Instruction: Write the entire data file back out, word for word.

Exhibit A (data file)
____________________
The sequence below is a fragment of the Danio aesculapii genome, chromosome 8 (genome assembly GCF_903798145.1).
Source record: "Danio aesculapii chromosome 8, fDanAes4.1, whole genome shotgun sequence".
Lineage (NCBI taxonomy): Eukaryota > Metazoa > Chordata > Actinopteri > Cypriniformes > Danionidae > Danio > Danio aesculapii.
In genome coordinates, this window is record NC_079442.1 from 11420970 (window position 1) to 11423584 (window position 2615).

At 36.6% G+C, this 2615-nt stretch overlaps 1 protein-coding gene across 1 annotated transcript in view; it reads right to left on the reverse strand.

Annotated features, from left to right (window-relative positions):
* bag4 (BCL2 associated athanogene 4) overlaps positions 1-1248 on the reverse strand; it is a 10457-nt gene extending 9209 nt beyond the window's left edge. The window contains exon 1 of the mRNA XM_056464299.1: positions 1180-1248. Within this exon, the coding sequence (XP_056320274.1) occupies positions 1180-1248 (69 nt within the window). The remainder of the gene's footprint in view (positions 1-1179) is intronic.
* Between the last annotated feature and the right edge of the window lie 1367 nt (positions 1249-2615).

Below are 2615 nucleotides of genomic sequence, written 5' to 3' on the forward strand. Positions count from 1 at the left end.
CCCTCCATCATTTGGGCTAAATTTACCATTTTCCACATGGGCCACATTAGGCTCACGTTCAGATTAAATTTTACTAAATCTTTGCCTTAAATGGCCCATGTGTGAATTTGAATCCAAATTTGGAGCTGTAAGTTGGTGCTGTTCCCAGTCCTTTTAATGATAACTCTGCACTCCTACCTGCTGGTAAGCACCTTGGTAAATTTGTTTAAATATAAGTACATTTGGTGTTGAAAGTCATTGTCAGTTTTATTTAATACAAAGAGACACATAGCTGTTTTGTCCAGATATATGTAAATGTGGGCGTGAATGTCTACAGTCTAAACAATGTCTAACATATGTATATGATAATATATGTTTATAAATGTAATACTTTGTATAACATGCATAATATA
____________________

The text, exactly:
The sequence below is a fragment of the Danio aesculapii genome, chromosome 8 (genome assembly GCF_903798145.1).
Source record: "Danio aesculapii chromosome 8, fDanAes4.1, whole genome shotgun sequence".
Lineage (NCBI taxonomy): Eukaryota > Metazoa > Chordata > Actinopteri > Cypriniformes > Danionidae > Danio > Danio aesculapii.
In genome coordinates, this window is record NC_079442.1 from 11420970 (window position 1) to 11423584 (window position 2615).

At 36.6% G+C, this 2615-nt stretch overlaps 1 protein-coding gene across 1 annotated transcript in view; it reads right to left on the reverse strand.

Annotated features, from left to right (window-relative positions):
* bag4 (BCL2 associated athanogene 4) overlaps positions 1-1248 on the reverse strand; it is a 10457-nt gene extending 9209 nt beyond the window's left edge. The window contains exon 1 of the mRNA XM_056464299.1: positions 1180-1248. Within this exon, the coding sequence (XP_056320274.1) occupies positions 1180-1248 (69 nt within the window). The remainder of the gene's footprint in view (positions 1-1179) is intronic.
* Between the last annotated feature and the right edge of the window lie 1367 nt (positions 1249-2615).

Below are 2615 nucleotides of genomic sequence, written 5' to 3' on the forward strand. Positions count from 1 at the left end.
CCCTCCATCATTTGGGCTAAATTTACCATTTTCCACATGGGCCACATTAGGCTCACGTTCAGATTAAATTTTACTAAATCTTTGCCTTAAATGGCCCATGTGTGAATTTGAATCCAAATTTGGAGCTGTAAGTTGGTGCTGTTCCCAGTCCTTTTAATGATAACTCTGCACTCCTACCTGCTGGTAAGCACCTTGGTAAATTTGTTTAAATATAAGTACATTTGGTGTTGAAAGTCATTGTCAGTTTTATTTAATACAAAGAGACACATAGCTGTTTTGTCCAGATATATGTAAATGTGGGCGTGAATGTCTACAGTCTAAACAATGTCTAACATATGTATATGATAATATATGTTTATAAATGTAATACTTTGTATAACATGCATAATATA